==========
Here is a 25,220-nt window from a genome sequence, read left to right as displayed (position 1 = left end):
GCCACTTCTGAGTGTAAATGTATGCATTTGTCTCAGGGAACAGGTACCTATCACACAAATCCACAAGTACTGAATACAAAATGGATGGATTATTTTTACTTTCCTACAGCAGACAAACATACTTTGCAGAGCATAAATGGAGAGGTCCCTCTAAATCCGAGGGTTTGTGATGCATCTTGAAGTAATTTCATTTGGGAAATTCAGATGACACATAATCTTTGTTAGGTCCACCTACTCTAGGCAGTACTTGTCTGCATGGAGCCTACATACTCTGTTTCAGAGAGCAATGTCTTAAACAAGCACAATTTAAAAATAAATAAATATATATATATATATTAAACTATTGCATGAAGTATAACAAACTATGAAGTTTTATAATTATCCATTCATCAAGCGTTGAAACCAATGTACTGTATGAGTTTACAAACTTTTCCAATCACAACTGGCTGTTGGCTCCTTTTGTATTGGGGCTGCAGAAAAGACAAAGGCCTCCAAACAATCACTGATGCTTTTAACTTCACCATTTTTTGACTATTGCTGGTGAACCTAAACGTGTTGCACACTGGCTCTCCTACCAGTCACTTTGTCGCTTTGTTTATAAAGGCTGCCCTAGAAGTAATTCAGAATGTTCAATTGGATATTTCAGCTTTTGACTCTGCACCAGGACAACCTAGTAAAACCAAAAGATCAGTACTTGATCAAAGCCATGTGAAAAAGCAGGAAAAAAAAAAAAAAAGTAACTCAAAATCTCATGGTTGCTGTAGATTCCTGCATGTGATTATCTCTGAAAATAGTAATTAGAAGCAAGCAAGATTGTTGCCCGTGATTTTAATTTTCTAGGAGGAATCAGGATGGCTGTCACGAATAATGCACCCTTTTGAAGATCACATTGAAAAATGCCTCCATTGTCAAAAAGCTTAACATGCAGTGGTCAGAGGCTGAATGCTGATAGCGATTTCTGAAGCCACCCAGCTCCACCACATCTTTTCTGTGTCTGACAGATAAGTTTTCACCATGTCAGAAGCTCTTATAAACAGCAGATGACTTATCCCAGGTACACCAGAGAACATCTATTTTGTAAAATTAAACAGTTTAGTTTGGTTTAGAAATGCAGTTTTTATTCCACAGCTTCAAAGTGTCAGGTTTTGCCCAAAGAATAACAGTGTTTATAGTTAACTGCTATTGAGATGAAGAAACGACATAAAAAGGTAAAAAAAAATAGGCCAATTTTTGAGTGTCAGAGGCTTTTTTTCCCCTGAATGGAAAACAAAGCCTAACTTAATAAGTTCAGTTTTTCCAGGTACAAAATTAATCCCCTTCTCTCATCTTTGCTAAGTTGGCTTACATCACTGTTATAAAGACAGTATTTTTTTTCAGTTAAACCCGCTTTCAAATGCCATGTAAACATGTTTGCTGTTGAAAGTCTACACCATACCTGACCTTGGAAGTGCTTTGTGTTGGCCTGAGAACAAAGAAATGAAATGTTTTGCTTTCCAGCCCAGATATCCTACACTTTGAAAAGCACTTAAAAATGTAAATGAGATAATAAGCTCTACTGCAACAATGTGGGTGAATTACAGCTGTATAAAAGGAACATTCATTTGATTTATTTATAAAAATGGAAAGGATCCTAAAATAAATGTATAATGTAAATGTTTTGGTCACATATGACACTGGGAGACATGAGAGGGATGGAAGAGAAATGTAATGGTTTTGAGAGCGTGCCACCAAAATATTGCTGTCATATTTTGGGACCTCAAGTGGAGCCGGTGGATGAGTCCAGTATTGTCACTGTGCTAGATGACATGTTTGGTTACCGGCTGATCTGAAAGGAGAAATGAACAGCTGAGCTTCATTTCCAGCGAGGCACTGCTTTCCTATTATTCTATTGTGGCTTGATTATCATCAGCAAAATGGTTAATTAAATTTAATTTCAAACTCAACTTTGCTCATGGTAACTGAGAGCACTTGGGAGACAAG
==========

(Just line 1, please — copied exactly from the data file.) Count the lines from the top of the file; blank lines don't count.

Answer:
Here is a 25,220-nt window from a genome sequence, read left to right as displayed (position 1 = left end):